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South Bay Accent Magazine
The Buzz on Coffee
Cups of Bliss: Boutique Java Havens makes the South Bay a coffee lover’s dream.
By L.M. Archer
“Coffee is both a science and an art. The more you understand the science, the more freedom you have to create the art.”
That keen observation by the social media manager for Chromatic Coffee in Santa Clara, Rachel van Geenhoven, neatly sums up the current South Bay fascination with coffee; no longer a morning wake-up brew, it has become an artisanal beverage worthy of serious exploration. Craft coffee, that is – coffee grown and roasted with expert attention and loving care, java that deserves to be appreciated for its excellence and subtle nuances as much as boutique wines and locally crafted beers.
If the world we live in is becoming more robotic and digitally assisted every day, reducing human participation to a footnote, crafted coffees offer the perfect antidote. They rely exclusively on talented hands-on human ingenuity to produce a beverage that satisfies sensations of taste, aroma and texture – uniquely personal and elusive pleasures that machines, at present, cannot duplicate.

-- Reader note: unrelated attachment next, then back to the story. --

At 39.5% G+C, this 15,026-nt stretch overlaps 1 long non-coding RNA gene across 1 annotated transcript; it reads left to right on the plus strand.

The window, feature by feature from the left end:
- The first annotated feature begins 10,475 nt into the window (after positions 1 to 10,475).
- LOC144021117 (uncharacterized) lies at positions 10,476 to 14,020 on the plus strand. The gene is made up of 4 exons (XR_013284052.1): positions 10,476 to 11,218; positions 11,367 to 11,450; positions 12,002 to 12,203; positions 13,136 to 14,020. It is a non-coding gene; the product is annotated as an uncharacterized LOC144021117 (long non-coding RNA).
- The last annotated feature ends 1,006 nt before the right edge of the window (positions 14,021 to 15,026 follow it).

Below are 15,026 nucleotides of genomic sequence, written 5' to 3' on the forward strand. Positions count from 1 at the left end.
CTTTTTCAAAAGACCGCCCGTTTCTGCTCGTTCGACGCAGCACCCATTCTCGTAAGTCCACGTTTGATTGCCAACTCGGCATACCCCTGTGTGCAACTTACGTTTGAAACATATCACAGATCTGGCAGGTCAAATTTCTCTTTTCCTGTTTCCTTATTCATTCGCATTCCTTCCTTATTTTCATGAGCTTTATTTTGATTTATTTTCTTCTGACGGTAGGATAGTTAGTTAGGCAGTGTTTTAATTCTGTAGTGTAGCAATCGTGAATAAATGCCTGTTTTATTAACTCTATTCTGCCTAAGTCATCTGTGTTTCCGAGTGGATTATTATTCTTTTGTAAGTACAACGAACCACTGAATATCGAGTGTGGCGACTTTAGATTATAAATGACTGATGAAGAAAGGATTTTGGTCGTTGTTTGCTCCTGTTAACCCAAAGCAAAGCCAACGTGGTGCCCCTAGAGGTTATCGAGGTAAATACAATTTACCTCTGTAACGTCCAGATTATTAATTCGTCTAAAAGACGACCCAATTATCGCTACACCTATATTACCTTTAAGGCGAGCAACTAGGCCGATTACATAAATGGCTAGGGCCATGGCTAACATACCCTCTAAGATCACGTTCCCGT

For the humble coffee been, what a long strange trip it’s been from a 10 cent cup of joe to a $4.50 single-origin Amazon Rainforest Latte. Coffee expert Timothy Castle has traced the evolution of coffee in America. He coined the term ‘third wave’ to describe its eventful journey. The “first wave” spanned coffee’s arrival in colonial America, Castle explains, all the way to its pre-packaged, pre-ground, mass production in the 1960’s. Among the ’60s stalwarts: Maxwell House and Hills Bros. These supermarket brands sold ground coffee product made from robusta beans, which are easier to grow, cheaper to buy, harsher to swallow, and generally inferior to arabica beans. The sweeter arabica berries contain less caffeine and deliver more depth, often with fruit and berry overtones. They are chiefly responsible for coffee’s “second wave,” which started in the 1970’s and ’80’s, introduced by boutique companies like Peet’s. READ MORE (Pages 62-69 of current edition.)
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